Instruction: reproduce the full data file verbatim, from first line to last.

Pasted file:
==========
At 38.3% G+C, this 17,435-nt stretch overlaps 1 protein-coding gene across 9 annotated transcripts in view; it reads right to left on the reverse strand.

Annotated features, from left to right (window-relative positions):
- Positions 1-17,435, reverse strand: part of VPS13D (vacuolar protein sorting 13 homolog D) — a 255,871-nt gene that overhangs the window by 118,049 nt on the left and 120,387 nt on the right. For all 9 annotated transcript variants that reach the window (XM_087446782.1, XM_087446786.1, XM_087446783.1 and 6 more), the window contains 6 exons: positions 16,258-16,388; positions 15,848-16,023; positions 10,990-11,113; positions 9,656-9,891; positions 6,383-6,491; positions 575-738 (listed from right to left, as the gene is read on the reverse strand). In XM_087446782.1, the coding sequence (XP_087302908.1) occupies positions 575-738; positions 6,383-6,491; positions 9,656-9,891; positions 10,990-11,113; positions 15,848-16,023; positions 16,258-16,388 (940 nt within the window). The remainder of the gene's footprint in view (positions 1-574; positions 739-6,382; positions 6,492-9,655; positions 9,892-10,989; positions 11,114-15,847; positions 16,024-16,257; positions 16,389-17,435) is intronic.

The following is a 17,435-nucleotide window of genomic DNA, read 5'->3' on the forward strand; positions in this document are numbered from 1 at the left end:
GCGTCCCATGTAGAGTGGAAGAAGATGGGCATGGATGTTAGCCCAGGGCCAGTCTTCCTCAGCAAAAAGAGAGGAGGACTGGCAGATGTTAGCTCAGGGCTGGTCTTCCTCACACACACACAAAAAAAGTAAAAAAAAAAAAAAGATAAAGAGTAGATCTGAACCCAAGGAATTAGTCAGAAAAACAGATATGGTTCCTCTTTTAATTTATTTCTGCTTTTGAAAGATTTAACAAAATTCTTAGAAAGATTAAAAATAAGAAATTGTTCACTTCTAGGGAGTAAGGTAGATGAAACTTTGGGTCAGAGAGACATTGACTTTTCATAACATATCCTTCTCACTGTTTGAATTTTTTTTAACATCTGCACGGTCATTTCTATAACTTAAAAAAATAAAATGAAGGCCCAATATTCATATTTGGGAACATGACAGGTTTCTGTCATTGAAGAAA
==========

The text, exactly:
At 38.3% G+C, this 17,435-nt stretch overlaps 1 protein-coding gene across 9 annotated transcripts in view; it reads right to left on the reverse strand.

Annotated features, from left to right (window-relative positions):
- Positions 1-17,435, reverse strand: part of VPS13D (vacuolar protein sorting 13 homolog D) — a 255,871-nt gene that overhangs the window by 118,049 nt on the left and 120,387 nt on the right. For all 9 annotated transcript variants that reach the window (XM_087446782.1, XM_087446786.1, XM_087446783.1 and 6 more), the window contains 6 exons: positions 16,258-16,388; positions 15,848-16,023; positions 10,990-11,113; positions 9,656-9,891; positions 6,383-6,491; positions 575-738 (listed from right to left, as the gene is read on the reverse strand). In XM_087446782.1, the coding sequence (XP_087302908.1) occupies positions 575-738; positions 6,383-6,491; positions 9,656-9,891; positions 10,990-11,113; positions 15,848-16,023; positions 16,258-16,388 (940 nt within the window). The remainder of the gene's footprint in view (positions 1-574; positions 739-6,382; positions 6,492-9,655; positions 9,892-10,989; positions 11,114-15,847; positions 16,024-16,257; positions 16,389-17,435) is intronic.

The following is a 17,435-nucleotide window of genomic DNA, read 5'->3' on the forward strand; positions in this document are numbered from 1 at the left end:
GCGTCCCATGTAGAGTGGAAGAAGATGGGCATGGATGTTAGCCCAGGGCCAGTCTTCCTCAGCAAAAAGAGAGGAGGACTGGCAGATGTTAGCTCAGGGCTGGTCTTCCTCACACACACACAAAAAAAGTAAAAAAAAAAAAAAGATAAAGAGTAGATCTGAACCCAAGGAATTAGTCAGAAAAACAGATATGGTTCCTCTTTTAATTTATTTCTGCTTTTGAAAGATTTAACAAAATTCTTAGAAAGATTAAAAATAAGAAATTGTTCACTTCTAGGGAGTAAGGTAGATGAAACTTTGGGTCAGAGAGACATTGACTTTTCATAACATATCCTTCTCACTGTTTGAATTTTTTTTAACATCTGCACGGTCATTTCTATAACTTAAAAAAATAAAATGAAGGCCCAATATTCATATTTGGGAACATGACAGGTTTCTGTCATTGAAGAAA